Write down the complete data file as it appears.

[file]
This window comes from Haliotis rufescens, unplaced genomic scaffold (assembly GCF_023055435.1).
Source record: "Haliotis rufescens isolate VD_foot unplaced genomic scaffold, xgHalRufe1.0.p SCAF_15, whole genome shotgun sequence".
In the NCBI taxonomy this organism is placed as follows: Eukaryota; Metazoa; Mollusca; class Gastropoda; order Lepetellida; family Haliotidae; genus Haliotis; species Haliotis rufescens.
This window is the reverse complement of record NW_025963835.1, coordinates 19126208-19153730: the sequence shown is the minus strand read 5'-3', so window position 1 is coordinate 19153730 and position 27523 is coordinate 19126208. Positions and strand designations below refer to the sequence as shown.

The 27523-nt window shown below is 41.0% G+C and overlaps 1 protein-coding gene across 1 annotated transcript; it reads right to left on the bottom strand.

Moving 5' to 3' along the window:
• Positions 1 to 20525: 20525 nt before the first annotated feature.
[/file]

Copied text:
This window comes from Haliotis rufescens, unplaced genomic scaffold (assembly GCF_023055435.1).
Source record: "Haliotis rufescens isolate VD_foot unplaced genomic scaffold, xgHalRufe1.0.p SCAF_15, whole genome shotgun sequence".
In the NCBI taxonomy this organism is placed as follows: Eukaryota; Metazoa; Mollusca; class Gastropoda; order Lepetellida; family Haliotidae; genus Haliotis; species Haliotis rufescens.
This window is the reverse complement of record NW_025963835.1, coordinates 19126208-19153730: the sequence shown is the minus strand read 5'-3', so window position 1 is coordinate 19153730 and position 27523 is coordinate 19126208. Positions and strand designations below refer to the sequence as shown.

The 27523-nt window shown below is 41.0% G+C and overlaps 1 protein-coding gene across 1 annotated transcript; it reads right to left on the bottom strand.

Moving 5' to 3' along the window:
• Positions 1 to 20525: 20525 nt before the first annotated feature.